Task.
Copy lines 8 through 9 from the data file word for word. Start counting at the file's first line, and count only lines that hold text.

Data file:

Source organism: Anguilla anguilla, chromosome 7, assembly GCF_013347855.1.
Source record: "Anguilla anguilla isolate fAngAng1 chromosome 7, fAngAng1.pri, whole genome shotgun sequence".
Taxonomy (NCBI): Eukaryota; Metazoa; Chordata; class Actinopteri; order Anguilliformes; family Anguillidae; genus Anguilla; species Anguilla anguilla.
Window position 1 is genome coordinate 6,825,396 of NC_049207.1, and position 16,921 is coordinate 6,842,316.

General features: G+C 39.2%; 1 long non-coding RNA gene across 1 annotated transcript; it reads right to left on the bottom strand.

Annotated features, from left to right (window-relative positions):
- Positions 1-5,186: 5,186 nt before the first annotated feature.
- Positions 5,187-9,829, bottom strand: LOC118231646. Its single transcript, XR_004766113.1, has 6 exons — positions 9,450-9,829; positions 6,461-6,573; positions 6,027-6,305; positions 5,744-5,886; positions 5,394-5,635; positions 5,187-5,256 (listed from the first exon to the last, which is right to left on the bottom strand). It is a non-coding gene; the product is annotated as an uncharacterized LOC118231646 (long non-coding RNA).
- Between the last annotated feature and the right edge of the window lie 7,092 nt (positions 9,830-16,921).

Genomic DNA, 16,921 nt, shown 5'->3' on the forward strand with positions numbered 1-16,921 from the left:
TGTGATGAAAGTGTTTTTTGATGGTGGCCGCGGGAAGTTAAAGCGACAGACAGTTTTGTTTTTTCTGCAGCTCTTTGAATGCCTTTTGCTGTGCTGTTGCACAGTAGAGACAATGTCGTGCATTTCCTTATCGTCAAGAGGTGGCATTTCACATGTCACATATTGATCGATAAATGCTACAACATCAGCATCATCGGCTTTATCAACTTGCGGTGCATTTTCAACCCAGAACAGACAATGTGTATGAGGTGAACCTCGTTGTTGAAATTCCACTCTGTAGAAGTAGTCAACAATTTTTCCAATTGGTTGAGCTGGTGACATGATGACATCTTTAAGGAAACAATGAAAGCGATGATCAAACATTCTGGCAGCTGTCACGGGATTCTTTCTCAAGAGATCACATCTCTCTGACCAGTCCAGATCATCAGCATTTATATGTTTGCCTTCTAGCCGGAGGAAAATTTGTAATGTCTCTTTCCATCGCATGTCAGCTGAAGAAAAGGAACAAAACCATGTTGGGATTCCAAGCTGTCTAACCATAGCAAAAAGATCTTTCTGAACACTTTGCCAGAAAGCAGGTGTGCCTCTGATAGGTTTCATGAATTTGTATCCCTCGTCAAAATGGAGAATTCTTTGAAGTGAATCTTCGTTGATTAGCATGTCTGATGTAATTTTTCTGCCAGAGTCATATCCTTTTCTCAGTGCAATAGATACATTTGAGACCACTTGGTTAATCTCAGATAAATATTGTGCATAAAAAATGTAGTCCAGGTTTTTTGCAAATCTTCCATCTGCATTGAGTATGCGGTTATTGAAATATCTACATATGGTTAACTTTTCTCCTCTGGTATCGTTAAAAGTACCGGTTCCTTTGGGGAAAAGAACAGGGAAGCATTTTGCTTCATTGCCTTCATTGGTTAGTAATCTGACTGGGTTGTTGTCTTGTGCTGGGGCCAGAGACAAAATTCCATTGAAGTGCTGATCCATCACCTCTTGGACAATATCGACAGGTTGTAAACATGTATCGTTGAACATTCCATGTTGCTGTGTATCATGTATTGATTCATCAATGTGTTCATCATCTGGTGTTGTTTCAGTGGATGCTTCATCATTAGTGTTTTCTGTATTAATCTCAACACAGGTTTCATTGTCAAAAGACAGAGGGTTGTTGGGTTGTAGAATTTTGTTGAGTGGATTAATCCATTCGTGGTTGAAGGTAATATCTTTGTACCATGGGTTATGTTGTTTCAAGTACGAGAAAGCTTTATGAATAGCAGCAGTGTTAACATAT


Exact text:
- Positions 5,187-9,829, bottom strand: LOC118231646. Its single transcript, XR_004766113.1, has 6 exons — positions 9,450-9,829; positions 6,461-6,573; positions 6,027-6,305; positions 5,744-5,886; positions 5,394-5,635; positions 5,187-5,256 (listed from the first exon to the last, which is right to left on the bottom strand). It is a non-coding gene; the product is annotated as an uncharacterized LOC118231646 (long non-coding RNA).
- Between the last annotated feature and the right edge of the window lie 7,092 nt (positions 9,830-16,921).